The interview process can be an overwhelming experience. And no matter how much you’re prepared, it can still go off the rails. Perhaps nerves got the best of you or you were running late. Many of us have had a job interview that didn’t go well. Here’s how to spot when your interview isn’t going as you planned and what you can do in response.
If the interviewer seems disinterested, their arms are crossed, they don’t smile, or lean away from you as you speak, it could be a sign they’re just not that into you.
Interviews are nerve-wracking enough, so the shorter the better, right? Not necessarily. If an interviewer isn’t asking behavioural based questions or situational questions that relates to the position or give you a reason why the interview has been cut short (such as an emergency), they’re likely going through the motions.
Red flags include an interviewer not bringing up a second round of interviews, asking after your references, or at the very least when you’ll hear back. If you’re not asked when you’re available to start, or how much notice you need to give, it’s likely you’re not a contender.
An interviewer offering you general advice on your career as they escort you out of the room is pretty much a death knell. Listen to what they have to say, it just may prove to be useful, and thank them for their time.
There are times when a bad interview results from circumstances outside of your control. If the hiring manager has already identified a qualified candidate for the position, they may appear disinterested or like they’re going through the motions. While some organizations are transparent about having already identified a lead candidate in the job posting, this isn’t always the case.
The hiring manager is interested in you, but can they afford you? Asking for a salary that exceeds the company’s budget can sour an otherwise great job interview. You’ll probably realize the money you’ve asked for isn’t inline with what the job pays if the interviewer’s body language quickly changes or they go from hot to lukewarm. Salary negotiation is a tricky business. Come prepared by researching the salary range for the job title and years of experience. Another tip is to offer a salary range, rather than a firm figure.
Life happens and an interview could go badly because you, or even the interviewer, is distracted by a serious life event, such as a family member’s illness, recent death, or a major transition in your personal life. You’re a human being, and it’s hardly surprising you won’t be on your A game if your thoughts are elsewhere.
Poor planning could cost you the job. This could be anything from showing up in jeans when the hiring manager is in a suit and tie, or following up on the question “What do you know about our company” with an awkward silence. It’s important to spend time researching the company ahead of your interview, plan your route so you don’t arrive late, and dig into the company culture, so you’re dressed appropriately. While running late may be excusable, not doing your homework isn’t.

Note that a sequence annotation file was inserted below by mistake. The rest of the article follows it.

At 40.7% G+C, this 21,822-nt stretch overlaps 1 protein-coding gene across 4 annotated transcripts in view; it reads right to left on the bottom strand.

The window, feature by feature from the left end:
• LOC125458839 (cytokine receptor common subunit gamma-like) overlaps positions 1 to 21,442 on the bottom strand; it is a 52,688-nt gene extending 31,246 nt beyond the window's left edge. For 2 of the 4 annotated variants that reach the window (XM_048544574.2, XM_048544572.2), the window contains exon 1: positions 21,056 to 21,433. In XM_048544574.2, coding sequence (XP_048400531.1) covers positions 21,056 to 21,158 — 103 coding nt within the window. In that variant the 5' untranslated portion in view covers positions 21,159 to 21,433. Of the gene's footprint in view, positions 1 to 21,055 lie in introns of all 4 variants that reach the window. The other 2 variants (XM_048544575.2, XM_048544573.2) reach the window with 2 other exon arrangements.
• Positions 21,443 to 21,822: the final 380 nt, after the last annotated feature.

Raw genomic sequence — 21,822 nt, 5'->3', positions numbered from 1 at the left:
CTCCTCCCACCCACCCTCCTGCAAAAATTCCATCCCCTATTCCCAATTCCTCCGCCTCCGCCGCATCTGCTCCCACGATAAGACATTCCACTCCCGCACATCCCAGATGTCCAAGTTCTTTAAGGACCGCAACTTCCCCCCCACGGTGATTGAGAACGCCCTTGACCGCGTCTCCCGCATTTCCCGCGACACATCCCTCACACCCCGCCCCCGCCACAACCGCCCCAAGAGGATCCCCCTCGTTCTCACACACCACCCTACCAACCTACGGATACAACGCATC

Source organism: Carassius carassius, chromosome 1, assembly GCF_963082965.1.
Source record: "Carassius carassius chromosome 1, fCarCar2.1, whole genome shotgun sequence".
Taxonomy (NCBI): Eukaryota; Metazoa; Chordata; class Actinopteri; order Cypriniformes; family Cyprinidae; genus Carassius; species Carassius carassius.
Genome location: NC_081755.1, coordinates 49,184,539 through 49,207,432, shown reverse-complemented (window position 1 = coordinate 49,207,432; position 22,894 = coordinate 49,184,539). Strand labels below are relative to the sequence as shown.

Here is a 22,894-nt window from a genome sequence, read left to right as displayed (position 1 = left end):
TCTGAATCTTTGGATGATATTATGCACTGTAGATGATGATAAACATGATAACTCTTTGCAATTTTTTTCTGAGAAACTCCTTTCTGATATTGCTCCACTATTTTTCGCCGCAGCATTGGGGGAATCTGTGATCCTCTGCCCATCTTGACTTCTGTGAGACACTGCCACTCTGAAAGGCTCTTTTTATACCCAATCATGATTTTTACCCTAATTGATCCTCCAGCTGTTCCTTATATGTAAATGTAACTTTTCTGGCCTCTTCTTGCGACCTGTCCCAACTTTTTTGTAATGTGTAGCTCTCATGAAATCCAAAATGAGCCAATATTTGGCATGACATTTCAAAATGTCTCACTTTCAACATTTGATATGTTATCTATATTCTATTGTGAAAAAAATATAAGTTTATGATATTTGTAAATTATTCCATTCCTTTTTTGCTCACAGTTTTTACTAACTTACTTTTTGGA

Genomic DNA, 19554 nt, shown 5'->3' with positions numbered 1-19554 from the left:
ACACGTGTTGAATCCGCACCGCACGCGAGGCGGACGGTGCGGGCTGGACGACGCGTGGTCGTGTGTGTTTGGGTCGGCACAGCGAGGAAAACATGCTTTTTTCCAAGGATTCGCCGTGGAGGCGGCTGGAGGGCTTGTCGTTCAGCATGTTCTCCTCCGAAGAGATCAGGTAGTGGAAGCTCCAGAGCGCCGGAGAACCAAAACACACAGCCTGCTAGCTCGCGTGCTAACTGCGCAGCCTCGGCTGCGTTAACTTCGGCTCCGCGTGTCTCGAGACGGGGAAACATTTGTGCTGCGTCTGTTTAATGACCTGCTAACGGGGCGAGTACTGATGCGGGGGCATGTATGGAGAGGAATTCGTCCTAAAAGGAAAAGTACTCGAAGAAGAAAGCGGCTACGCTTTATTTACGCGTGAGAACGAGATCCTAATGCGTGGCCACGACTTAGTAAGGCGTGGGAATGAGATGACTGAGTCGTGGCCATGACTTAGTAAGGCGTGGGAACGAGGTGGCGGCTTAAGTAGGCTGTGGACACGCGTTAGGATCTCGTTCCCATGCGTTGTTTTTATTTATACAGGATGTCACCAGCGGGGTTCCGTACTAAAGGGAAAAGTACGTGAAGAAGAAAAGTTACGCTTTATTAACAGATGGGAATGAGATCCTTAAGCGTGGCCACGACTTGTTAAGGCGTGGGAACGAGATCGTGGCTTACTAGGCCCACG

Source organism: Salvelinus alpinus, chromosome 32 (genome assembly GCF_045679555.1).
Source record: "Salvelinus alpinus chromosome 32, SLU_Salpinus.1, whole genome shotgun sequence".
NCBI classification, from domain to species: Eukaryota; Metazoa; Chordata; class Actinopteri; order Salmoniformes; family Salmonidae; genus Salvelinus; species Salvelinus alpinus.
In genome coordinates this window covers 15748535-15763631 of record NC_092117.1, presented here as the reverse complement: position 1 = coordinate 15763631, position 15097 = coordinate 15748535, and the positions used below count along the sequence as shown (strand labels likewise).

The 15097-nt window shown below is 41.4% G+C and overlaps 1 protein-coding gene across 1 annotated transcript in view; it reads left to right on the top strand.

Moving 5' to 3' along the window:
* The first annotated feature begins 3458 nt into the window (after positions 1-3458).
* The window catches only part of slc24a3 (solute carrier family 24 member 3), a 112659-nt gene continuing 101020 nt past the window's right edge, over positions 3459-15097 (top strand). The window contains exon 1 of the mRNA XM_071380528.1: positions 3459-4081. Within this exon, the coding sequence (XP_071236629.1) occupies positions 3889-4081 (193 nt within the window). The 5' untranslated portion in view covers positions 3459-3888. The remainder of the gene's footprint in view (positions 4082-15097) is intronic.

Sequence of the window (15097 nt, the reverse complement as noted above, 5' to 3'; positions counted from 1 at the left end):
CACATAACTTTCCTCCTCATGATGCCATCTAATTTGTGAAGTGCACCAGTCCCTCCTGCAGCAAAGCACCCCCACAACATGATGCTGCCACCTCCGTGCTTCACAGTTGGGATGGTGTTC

During an interview, there’s still the opportunity to turn things around. Remain calm and maintain a positive, confident attitude. If the interviewer is trying not to stifle a yawn, it’s time to change course. If you’ve been talking about your schooling, relate your skills to your community involvement, or a previous summer job connects to this opportunity. You want to find a way to connect with the interviewer. Sometimes it’s clear you haven’t made the impression you hoped. Muster up your courage and ask the question: Do you have any concerns I can address? It’s an opportunity to address them during the interview. Even if you don’t get the job, asking for feedback will help you in the future.
A bad interview can leave you feeling frustrated and upset. Remember, it happens to the best of us and feeling deflated is a normal reaction. Don’t dwell on it negatively for too long, it’s easy to convince yourself it went worse than it actually did.
Take some time to reflect on the experience and ask yourself if there’s anything you can learn from your mistakes. Write them down and create an action plan so you’re better prepared next time. At the same time, recognize what you did well. Perhaps you remained unruffled or nailed some of the questions asked of you.
Once you’ve had time to reflect on what went wrong and why, send a thank you email. Not only is it common courtesy after a job interview, it’s also an opportunity to explain your actions in the note. For instance, if you were ill on the day, let the interviewer know that was overshadowing your performance. Reaffirm your enthusiasm for the job opportunity, and explain you’d welcome the opportunity to meet again, if it’s available.
If you’re not sure where to start, Prepped has free email templates available to download. At the very least, you want to leave the interviewer with a positive impression of you, one that is polite and professional.
Many of us will experience an interview that didn’t go as well as we’d like. But you can learn from your experience and take steps to rectify the interview. Sign-up for Prepped and get help with preparing and honing your interview skills.